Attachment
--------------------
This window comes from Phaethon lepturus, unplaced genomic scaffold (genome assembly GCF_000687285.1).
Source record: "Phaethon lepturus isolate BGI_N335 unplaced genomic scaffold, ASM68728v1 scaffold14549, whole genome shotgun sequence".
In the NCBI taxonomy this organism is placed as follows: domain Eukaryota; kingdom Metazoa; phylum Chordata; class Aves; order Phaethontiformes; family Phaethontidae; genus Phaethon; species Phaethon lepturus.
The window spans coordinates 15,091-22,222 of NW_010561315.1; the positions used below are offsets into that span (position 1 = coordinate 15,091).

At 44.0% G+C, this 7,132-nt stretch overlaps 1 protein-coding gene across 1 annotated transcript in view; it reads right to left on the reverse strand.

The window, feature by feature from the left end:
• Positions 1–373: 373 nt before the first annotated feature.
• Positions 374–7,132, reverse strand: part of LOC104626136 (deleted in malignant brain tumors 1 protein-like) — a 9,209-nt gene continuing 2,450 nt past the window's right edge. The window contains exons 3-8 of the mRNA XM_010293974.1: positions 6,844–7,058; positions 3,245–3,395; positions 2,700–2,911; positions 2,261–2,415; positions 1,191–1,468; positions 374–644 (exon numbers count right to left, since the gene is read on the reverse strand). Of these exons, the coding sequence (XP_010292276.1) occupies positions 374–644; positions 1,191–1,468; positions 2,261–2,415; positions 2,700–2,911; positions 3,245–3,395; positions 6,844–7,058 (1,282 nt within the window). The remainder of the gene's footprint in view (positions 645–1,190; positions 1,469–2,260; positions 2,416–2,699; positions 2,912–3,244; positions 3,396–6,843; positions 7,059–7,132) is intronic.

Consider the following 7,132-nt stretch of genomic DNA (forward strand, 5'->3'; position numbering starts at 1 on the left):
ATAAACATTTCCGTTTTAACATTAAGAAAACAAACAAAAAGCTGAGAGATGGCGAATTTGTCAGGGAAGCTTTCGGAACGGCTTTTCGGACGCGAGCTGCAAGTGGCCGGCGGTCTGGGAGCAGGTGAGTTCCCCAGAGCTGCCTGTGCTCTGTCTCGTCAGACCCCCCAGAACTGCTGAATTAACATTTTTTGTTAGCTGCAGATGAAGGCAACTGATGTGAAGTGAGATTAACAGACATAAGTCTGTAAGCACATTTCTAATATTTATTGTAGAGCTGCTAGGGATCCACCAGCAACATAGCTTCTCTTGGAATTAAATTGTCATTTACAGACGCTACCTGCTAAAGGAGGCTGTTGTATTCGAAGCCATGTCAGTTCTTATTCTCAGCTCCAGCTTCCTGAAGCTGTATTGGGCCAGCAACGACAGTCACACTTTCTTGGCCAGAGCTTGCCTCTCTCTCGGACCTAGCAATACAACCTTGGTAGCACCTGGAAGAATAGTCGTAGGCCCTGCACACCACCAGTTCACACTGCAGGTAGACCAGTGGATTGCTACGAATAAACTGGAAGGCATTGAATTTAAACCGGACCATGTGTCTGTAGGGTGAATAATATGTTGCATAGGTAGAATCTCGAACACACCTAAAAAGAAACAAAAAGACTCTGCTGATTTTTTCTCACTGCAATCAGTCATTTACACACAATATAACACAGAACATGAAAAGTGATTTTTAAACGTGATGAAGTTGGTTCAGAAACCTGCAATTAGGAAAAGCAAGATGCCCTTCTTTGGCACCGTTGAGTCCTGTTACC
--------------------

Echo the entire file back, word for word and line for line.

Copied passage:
This window comes from Phaethon lepturus, unplaced genomic scaffold (genome assembly GCF_000687285.1).
Source record: "Phaethon lepturus isolate BGI_N335 unplaced genomic scaffold, ASM68728v1 scaffold14549, whole genome shotgun sequence".
In the NCBI taxonomy this organism is placed as follows: domain Eukaryota; kingdom Metazoa; phylum Chordata; class Aves; order Phaethontiformes; family Phaethontidae; genus Phaethon; species Phaethon lepturus.
The window spans coordinates 15,091-22,222 of NW_010561315.1; the positions used below are offsets into that span (position 1 = coordinate 15,091).

At 44.0% G+C, this 7,132-nt stretch overlaps 1 protein-coding gene across 1 annotated transcript in view; it reads right to left on the reverse strand.

The window, feature by feature from the left end:
• Positions 1–373: 373 nt before the first annotated feature.
• Positions 374–7,132, reverse strand: part of LOC104626136 (deleted in malignant brain tumors 1 protein-like) — a 9,209-nt gene continuing 2,450 nt past the window's right edge. The window contains exons 3-8 of the mRNA XM_010293974.1: positions 6,844–7,058; positions 3,245–3,395; positions 2,700–2,911; positions 2,261–2,415; positions 1,191–1,468; positions 374–644 (exon numbers count right to left, since the gene is read on the reverse strand). Of these exons, the coding sequence (XP_010292276.1) occupies positions 374–644; positions 1,191–1,468; positions 2,261–2,415; positions 2,700–2,911; positions 3,245–3,395; positions 6,844–7,058 (1,282 nt within the window). The remainder of the gene's footprint in view (positions 645–1,190; positions 1,469–2,260; positions 2,416–2,699; positions 2,912–3,244; positions 3,396–6,843; positions 7,059–7,132) is intronic.

Consider the following 7,132-nt stretch of genomic DNA (forward strand, 5'->3'; position numbering starts at 1 on the left):
ATAAACATTTCCGTTTTAACATTAAGAAAACAAACAAAAAGCTGAGAGATGGCGAATTTGTCAGGGAAGCTTTCGGAACGGCTTTTCGGACGCGAGCTGCAAGTGGCCGGCGGTCTGGGAGCAGGTGAGTTCCCCAGAGCTGCCTGTGCTCTGTCTCGTCAGACCCCCCAGAACTGCTGAATTAACATTTTTTGTTAGCTGCAGATGAAGGCAACTGATGTGAAGTGAGATTAACAGACATAAGTCTGTAAGCACATTTCTAATATTTATTGTAGAGCTGCTAGGGATCCACCAGCAACATAGCTTCTCTTGGAATTAAATTGTCATTTACAGACGCTACCTGCTAAAGGAGGCTGTTGTATTCGAAGCCATGTCAGTTCTTATTCTCAGCTCCAGCTTCCTGAAGCTGTATTGGGCCAGCAACGACAGTCACACTTTCTTGGCCAGAGCTTGCCTCTCTCTCGGACCTAGCAATACAACCTTGGTAGCACCTGGAAGAATAGTCGTAGGCCCTGCACACCACCAGTTCACACTGCAGGTAGACCAGTGGATTGCTACGAATAAACTGGAAGGCATTGAATTTAAACCGGACCATGTGTCTGTAGGGTGAATAATATGTTGCATAGGTAGAATCTCGAACACACCTAAAAAGAAACAAAAAGACTCTGCTGATTTTTTCTCACTGCAATCAGTCATTTACACACAATATAACACAGAACATGAAAAGTGATTTTTAAACGTGATGAAGTTGGTTCAGAAACCTGCAATTAGGAAAAGCAAGATGCCCTTCTTTGGCACCGTTGAGTCCTGTTACC